Well I totally related to this blog, it so could have been me and my child that was described, and today the topic is hitting the news again in a meaningful way. To Her in doors what you also fail to see is that there are NOT enough schools that can manage the autistic reactions to a mainstream school environment. Of those that do exist the vast majority are in the Independent/Charitable sectors and LEAs REFUSE to fund the placements. I had to fight long and hard, and my child go through YEARS of turmoil at the hands of schools and LEA Officers before he was ALLOWED to go to an appropriate school. We both have only just started to recover our lives after a year of educational stability. And as the Blogger said, not one of the myriad of professionals who negatively affected us (often outright lying to cover themselves) has ever been challenged on THEIR behaviour. Maybe now you might see that parents have very little choice at all and are often labelled as ‘difficult’ or ‘bad parents’ if they try and find a way out of the ‘exclusion wheel’. I’ve had teaching staff ‘decide’ and state (in documents I only discovered through FOI) that they disbelieved by son’s autistic diagnosis rather than admit that they couldn’t manage his disability/condition.

  2. downssideups Side Up March 11, 2013 at 11:04 pm #

    A powerful read and some points I think many of us can relate to. I’ll be forwarding to my Head too. H x

  3. Her in doors. March 10, 2013 at 11:11 am #

    Oh Lordy, this is such a tricky topic and I don’t think it’s as simple as black and white – sen is a whole blur of grey.
    I can understand that parents just want “normal” for their kids but I do think that some put more focus on getting their children into a mainstream school than what is best for the child’s education. If a parent has a child with such high sen that the school is regularly calling the parents up to collect the child, that out of anger and frustration, the child often is disruptive and throws themself around -which is frightening for other children to see, that the parent can’t maintain a career because of the time needed to take their child out of school, is a mainstream school the right place for them? The teachers at these schools haven’t got SEN training, that’s not the career path they chose, they’ve worked hard and trained to educate average kids in average schools. Any kids with either exceptional or special needs are not going to get the attention they deserve. These teachers aren’t (and don’t want) to train to deal with a child who will scream, shout and thrash about in a classroom because they have a high special needs. They have over 30 other kids to think about too who are being disrupted daily and often frightened by this. The schools don’t have the budget to pay for a specially trained assistant to constantly accompany children who’s needs are not being met in a mainstream school because they shouldn’t be in a mainstream school.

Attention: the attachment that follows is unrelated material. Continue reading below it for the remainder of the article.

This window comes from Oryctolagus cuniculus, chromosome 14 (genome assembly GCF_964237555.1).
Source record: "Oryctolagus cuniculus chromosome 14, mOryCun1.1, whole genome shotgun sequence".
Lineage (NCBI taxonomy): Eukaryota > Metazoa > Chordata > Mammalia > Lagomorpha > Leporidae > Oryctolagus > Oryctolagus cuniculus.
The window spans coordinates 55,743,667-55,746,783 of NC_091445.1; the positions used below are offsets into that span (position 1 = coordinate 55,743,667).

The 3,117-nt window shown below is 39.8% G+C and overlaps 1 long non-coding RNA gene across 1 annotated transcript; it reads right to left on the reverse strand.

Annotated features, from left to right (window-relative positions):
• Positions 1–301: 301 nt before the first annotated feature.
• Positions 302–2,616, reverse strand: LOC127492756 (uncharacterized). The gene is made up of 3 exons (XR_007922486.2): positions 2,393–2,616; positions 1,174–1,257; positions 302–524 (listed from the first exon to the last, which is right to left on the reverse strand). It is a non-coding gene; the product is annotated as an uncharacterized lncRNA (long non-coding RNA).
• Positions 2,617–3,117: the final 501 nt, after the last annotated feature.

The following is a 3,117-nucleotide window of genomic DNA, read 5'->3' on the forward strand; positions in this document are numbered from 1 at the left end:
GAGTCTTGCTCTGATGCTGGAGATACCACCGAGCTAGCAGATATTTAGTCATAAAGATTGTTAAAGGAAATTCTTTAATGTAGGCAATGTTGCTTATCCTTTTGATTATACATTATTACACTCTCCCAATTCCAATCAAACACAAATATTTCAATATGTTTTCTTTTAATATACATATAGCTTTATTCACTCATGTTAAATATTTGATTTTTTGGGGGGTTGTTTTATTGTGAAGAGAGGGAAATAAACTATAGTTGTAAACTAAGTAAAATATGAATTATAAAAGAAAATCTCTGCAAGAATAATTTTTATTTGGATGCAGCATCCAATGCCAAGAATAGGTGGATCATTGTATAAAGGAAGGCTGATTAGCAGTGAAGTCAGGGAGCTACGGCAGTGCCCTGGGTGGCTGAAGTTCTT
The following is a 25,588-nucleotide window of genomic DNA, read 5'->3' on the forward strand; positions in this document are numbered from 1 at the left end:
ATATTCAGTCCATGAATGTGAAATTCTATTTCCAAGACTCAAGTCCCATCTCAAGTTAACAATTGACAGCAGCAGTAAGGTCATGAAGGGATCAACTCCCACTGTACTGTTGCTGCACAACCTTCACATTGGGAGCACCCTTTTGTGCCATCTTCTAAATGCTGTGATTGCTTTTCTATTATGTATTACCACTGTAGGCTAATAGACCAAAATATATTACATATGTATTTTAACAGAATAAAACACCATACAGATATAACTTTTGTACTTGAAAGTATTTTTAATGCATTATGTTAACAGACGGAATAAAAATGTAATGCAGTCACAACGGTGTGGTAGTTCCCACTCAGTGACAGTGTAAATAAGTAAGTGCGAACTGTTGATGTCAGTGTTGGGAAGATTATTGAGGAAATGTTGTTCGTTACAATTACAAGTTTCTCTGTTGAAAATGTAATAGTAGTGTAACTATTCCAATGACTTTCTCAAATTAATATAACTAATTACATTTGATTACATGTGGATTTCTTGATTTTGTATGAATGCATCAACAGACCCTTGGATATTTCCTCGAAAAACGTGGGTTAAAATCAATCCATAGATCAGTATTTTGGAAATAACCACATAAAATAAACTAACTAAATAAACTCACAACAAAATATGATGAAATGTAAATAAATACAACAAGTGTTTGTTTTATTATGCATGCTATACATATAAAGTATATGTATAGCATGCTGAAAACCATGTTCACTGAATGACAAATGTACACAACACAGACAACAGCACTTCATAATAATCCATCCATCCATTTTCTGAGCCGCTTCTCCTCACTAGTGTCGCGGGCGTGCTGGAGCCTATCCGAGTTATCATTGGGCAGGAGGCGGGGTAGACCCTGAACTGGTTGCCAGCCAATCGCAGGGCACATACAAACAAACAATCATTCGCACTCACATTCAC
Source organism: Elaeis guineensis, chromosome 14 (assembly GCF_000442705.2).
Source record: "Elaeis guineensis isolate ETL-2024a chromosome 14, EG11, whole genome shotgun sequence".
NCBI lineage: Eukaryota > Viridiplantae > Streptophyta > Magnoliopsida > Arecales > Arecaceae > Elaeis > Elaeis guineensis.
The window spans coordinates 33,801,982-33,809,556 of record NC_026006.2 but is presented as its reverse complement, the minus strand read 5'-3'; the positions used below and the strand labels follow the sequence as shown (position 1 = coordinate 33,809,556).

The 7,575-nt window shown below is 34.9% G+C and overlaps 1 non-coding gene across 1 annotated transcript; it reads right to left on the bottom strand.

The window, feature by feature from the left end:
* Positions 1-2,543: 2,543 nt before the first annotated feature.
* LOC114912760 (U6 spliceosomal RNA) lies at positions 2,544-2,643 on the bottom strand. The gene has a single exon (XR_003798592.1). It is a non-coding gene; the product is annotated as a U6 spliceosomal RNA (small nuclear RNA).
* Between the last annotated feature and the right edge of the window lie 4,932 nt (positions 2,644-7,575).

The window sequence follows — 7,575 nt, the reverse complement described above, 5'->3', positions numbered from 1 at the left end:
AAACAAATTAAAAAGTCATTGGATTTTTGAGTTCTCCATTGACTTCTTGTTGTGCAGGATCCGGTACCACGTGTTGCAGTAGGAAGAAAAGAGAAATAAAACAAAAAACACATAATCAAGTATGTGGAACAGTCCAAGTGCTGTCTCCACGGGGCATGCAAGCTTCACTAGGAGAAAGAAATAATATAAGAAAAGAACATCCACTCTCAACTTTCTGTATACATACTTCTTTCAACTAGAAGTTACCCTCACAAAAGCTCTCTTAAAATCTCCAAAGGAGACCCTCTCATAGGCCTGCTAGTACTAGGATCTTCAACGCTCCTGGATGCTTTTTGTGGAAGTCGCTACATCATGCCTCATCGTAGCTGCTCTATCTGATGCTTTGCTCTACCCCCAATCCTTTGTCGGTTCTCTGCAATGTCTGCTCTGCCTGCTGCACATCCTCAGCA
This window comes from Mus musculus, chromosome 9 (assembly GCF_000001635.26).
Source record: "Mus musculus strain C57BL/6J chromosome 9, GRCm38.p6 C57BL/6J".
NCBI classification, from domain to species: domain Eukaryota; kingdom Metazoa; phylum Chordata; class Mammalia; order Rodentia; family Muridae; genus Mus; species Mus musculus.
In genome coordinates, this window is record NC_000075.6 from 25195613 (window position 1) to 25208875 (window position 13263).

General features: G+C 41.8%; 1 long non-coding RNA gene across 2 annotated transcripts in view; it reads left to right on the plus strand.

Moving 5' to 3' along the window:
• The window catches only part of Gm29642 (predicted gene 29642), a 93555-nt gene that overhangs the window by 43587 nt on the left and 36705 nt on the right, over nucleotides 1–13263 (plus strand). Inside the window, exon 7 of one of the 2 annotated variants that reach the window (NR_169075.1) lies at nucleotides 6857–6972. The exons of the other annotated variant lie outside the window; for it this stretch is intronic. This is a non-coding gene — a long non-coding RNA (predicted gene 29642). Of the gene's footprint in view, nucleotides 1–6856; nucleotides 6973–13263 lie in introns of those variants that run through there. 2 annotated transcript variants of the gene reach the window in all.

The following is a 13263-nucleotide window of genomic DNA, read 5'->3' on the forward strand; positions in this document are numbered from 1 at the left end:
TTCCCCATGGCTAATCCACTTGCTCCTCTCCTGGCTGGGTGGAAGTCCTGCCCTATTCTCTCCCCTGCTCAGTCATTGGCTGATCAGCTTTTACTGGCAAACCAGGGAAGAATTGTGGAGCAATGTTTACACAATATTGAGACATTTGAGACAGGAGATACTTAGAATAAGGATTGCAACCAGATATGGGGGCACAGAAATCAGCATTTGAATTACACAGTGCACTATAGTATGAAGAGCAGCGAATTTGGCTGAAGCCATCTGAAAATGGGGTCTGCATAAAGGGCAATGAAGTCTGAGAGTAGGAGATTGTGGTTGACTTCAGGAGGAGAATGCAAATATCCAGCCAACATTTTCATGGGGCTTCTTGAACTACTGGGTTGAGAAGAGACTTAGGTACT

What I really fail to see is why a parent would want to put their child through this, to be constantly misunderstood, not getting the support they need or even education they deserve, when there are schools out there who are full of staff who have trained especially to help these children, schools that are designed to help SEN children and disabled children and give them the best possible education. Please enlighten me as to why parents are forcefully pushing their high SEN kids into mainstream schools, disrupting the educational needs of the 30+ other kids in the class, not allowing their own child to receive the attention they could get in the specialist schools and adding unnecessary additional stress on mainstream teachers while snubbing the teachers and schools who have trained especially to help high SEN and disability?
    I’m not talking about a little bit of dyslexia here, but those kids who really can’t cope in mainstream, the ones who will thrash about when they aren’t understood, the ones who are regularly sent home. The schools trained specifically in SEN and disability don’t send the kids home daily for this reason do they?
    I’d really like to understand because the whole thing seems selfish when dealing with high SEN kids.

  4. wendy February 20, 2013 at 5:17 pm #

    well done on the interviews